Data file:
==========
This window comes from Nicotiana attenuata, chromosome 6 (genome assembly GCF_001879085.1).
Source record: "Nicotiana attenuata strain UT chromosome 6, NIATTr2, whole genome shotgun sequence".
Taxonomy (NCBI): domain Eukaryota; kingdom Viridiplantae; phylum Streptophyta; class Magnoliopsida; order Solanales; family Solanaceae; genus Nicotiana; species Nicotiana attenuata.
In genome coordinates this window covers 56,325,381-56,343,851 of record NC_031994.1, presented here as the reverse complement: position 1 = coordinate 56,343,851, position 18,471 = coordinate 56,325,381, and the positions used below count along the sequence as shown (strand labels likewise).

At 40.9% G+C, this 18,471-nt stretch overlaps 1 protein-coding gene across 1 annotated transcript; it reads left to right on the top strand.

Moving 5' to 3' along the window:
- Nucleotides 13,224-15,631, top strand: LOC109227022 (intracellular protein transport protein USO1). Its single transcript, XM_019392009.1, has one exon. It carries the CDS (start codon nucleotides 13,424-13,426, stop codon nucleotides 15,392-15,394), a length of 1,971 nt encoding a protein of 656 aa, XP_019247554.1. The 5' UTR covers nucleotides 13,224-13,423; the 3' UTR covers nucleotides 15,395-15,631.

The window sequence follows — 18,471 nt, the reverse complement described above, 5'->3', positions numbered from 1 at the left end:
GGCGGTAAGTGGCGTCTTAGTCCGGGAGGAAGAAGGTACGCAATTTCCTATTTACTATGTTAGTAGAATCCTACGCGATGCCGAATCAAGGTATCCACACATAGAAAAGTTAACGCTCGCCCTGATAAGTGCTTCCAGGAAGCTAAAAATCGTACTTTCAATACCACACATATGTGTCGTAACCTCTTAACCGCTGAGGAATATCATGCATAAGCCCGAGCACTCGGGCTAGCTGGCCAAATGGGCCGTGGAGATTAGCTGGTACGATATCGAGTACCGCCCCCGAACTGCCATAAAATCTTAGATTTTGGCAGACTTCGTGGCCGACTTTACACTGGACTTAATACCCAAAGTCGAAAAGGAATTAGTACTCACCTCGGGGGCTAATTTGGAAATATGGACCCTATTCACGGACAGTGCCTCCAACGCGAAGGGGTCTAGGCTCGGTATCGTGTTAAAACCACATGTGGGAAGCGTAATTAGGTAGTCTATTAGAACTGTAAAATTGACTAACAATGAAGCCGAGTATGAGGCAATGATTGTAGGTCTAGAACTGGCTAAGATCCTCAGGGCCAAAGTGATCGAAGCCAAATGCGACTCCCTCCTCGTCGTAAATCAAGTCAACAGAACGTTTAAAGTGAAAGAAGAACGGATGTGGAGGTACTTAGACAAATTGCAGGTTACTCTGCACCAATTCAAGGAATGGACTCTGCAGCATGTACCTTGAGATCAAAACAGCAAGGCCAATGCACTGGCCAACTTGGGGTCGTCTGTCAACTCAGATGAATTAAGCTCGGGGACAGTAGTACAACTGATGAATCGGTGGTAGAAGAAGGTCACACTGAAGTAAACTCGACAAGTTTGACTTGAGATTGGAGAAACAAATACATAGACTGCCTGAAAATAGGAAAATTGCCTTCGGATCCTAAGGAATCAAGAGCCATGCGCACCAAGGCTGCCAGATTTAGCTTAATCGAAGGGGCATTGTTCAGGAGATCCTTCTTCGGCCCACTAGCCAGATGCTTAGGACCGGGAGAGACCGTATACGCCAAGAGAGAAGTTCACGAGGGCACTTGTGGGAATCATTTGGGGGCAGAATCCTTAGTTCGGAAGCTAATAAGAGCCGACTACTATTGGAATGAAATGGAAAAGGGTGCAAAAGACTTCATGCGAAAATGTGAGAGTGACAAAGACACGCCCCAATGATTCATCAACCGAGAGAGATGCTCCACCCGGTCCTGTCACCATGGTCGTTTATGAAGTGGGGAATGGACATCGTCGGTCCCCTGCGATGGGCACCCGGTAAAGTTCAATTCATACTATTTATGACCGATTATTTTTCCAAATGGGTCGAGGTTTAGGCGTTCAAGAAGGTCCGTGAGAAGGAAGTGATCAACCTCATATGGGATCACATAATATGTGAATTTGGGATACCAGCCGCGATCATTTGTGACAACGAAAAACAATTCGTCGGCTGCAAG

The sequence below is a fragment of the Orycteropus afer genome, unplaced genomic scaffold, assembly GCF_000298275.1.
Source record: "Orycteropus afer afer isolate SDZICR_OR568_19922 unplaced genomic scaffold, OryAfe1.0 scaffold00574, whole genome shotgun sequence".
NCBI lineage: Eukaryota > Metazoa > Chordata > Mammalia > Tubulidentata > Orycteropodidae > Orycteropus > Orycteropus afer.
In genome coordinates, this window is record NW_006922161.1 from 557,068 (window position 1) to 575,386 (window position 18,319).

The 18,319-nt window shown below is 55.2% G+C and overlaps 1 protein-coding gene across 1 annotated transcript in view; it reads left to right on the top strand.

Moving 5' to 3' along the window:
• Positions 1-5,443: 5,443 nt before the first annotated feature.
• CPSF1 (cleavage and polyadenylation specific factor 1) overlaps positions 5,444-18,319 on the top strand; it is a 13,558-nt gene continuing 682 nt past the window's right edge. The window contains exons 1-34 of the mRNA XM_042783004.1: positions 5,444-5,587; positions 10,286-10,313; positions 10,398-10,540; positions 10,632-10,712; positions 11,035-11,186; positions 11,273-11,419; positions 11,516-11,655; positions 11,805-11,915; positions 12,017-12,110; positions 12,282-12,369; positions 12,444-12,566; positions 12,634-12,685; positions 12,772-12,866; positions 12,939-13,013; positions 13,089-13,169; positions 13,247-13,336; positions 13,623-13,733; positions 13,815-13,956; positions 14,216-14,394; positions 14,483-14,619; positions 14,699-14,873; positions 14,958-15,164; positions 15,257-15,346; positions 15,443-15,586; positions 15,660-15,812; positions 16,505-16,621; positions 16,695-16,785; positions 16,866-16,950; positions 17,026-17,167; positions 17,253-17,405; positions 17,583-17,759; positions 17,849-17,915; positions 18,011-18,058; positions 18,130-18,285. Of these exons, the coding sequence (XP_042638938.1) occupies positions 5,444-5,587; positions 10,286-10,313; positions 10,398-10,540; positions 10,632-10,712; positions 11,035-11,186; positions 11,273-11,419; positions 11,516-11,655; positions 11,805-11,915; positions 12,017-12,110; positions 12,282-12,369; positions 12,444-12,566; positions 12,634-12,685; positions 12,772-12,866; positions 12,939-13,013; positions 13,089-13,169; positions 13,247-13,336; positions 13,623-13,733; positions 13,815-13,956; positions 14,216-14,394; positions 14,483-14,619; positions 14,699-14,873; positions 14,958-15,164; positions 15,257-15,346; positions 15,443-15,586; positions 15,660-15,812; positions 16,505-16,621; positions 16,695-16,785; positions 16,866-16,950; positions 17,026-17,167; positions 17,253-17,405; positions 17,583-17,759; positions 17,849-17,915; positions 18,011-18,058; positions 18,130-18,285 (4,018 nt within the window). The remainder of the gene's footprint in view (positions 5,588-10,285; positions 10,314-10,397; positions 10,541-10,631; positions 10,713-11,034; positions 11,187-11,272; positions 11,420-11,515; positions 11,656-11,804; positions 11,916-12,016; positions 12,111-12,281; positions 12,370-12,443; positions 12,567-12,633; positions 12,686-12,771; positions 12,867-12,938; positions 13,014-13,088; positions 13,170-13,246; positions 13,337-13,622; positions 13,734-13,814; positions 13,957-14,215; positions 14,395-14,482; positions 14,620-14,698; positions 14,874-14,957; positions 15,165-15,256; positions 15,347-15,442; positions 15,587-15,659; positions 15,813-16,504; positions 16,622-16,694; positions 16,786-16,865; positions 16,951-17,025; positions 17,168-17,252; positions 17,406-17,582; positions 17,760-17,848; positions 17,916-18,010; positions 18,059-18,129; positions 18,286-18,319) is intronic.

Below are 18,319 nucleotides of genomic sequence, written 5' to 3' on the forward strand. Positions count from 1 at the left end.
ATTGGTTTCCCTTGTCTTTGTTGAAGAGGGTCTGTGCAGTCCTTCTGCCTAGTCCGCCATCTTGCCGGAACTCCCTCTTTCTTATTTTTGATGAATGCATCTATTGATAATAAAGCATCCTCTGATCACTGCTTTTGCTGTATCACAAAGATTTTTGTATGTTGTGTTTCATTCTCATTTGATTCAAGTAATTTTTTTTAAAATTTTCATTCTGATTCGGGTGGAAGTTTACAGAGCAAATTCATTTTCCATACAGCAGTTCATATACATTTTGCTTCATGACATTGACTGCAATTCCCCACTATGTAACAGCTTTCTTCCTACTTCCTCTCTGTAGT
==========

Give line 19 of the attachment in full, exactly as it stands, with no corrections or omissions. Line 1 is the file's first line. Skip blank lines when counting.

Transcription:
ATTGGTTTCCCTTGTCTTTGTTGAAGAGGGTCTGTGCAGTCCTTCTGCCTAGTCCGCCATCTTGCCGGAACTCCCTCTTTCTTATTTTTGATGAATGCATCTATTGATAATAAAGCATCCTCTGATCACTGCTTTTGCTGTATCACAAAGATTTTTGTATGTTGTGTTTCATTCTCATTTGATTCAAGTAATTTTTTTTAAAATTTTCATTCTGATTCGGGTGGAAGTTTACAGAGCAAATTCATTTTCCATACAGCAGTTCATATACATTTTGCTTCATGACATTGACTGCAATTCCCCACTATGTAACAGCTTTCTTCCTACTTCCTCTCTGTAGT